The French submarines/Pakistan attacks the US scandal


A few days ago, Adm. Mike Mullen, the chairman of the Joint Chiefs of Staff, publicly accused Pakistan’s famous (or infamous) spy agency the ISI of playing a direct role in supporting the insurgents who attacked a NATO convoy on 10 September that killed at least five people and wounded 77 coalition soldiers, as well as the deadly attack on the American Embassy in Kabul last week.  It is unusual, to say the least, for the top American military official to call out what is ostensibly an ally in this way and the Pakistanis have rejected the charge categorically.

Still, the imagination wanders: the ISI — or factions of it, at any rate — might have a great many reasons to want to retaliate against the US, not least the assassination of one-time (and perhaps recent) ISI protégé Osama bin Laden deep in Pakistani territory.  [Five days before that happened, I questioned why Osama bin Laden was still free, then wrote about what his death meant and how the news spread on Twitter, and later wrote about less famous people the US has targeted in the Af-Pak region].  And it is not as if the ISI has a history of staying onsides with the US: it is now implicated in an ambush on May 14, 2007, though American officials knew this at the time and hushed it up.

As it happens, there is a very similar long-brewing controversy in France involving Pakistani-sponsored terrorism, bribery, and double-crossing.  In May 2002, suicide bombers attacked a bus in Karachi and killed eleven French naval engineers.  Pakistan blamed Al Qaeda, naturally, but many French suspect Pakistan itself perpetrated the attack.  The reason, as outlined by investigative journalists Fabrice Arfi and Fabrice Lhomme in their book The Contract, is convoluted: in 1994, France signed a $1 billion contract to supply Pakistan with three Agosta submarines, a contract larded with kickbacks for the Pakistanis (legal at the time, at least under French law) some part of which was siphoned off as retro-commissions for the French officials (this part was illegal).  You can read more about that here.  Edouard Balladur was prime minister of France then and contemplating a run for the presidency (a much more powerful position) and he supposedly wanted these retro-commissions/kickbacks/bribes to fund his campaign.  Balladur denies this but, anyway, he lost and the winner, Jacques Chirac, proceeded to outlaw such kickbacks, thus halting payment on $33 million ‘owed’ to the Pakistanis; hence, it is the thought, the retaliatory suicide bombing and the submarine-specific target of French naval engineers.  In France, this story is made contemporary by the name of Edouard Balladur’s Economy Minister and campaign manager: Nicolas Sarkozy, the current president, who can be assumed to have been complicit in the deal, if indeed such a deal existed at all.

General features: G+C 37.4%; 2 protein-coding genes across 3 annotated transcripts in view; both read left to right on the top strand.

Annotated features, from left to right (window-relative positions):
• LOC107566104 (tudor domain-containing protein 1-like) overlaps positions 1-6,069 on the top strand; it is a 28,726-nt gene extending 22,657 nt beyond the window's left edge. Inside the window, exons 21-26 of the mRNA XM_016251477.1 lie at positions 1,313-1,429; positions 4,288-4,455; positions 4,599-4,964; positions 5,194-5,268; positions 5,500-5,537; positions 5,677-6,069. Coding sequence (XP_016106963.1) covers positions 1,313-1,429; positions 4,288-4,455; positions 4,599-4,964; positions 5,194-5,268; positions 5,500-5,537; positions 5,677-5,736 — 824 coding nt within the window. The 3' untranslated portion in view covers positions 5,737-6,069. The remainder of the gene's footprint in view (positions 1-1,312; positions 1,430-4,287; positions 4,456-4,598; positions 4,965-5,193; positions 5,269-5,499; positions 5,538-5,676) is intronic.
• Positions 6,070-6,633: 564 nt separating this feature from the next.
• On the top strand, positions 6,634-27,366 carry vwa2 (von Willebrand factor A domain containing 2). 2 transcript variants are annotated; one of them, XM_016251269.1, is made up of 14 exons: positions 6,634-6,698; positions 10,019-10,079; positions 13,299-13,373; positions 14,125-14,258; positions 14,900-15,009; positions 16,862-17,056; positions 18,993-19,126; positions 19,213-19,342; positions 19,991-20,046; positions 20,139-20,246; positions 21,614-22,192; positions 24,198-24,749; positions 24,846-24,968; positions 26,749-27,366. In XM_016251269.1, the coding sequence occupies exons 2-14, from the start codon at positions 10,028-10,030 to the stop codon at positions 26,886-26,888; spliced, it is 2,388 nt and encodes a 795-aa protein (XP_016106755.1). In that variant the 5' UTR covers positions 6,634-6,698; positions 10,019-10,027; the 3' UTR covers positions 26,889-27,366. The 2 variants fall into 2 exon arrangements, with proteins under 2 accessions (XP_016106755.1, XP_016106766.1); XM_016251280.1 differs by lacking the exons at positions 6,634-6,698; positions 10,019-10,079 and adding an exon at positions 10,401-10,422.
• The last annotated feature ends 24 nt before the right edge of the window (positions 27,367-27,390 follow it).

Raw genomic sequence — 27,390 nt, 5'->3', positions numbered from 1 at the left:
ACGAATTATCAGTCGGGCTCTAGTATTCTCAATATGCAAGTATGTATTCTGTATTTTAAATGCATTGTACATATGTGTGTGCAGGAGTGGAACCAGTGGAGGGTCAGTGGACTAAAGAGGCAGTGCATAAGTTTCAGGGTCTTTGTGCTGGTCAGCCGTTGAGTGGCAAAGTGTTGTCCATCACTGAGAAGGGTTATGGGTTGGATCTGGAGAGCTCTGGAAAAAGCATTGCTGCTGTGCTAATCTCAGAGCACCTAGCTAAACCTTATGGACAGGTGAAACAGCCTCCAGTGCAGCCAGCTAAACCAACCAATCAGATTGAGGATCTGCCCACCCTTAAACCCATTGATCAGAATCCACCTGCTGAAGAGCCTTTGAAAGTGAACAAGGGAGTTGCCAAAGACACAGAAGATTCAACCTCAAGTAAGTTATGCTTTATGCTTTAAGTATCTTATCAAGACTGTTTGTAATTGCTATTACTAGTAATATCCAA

Back in the US, the New York Times posits another potential reason, in addition to the Osama bin Laden killing, why Pakistan might have decided to retaliate against the US and this one sounds quite a bit like the French Agosta submarine scandal.  Earlier this year, President Obama suspended or canceled about a third of the $2 billion of military aid the US sends Pakistan — ‘security assistance’ being the American euphemism for kickbacks, since it is well understood that some substantial fraction of that aid money feathers the retirement nest of various Pakistani officials.  By this reading, the ISI wanted to punish the US for cutting back the flow of arms sales and the off-budget commissions that go with them, just as it had the French a few years earlier.

The moral of the story is that it is easier to give kickbacks than to withhold them and that Pakistan will use whatever leverage it has — which, mostly, is concentrated violence deployed locally — to make its displeasure known.


Update 30 October 2011: An attack on an armored bus transporting troops in Kabul killed 13 foreigners yesterday, most of them Americans, and four Afghans.  The New York Times article is headlined “Haqqani network sends message with Kabul attacks” and offers a similar interpretation as above, minus the French parallel, and again makes clear that Pakistan is using localized violence as a form of diplomatic communication.


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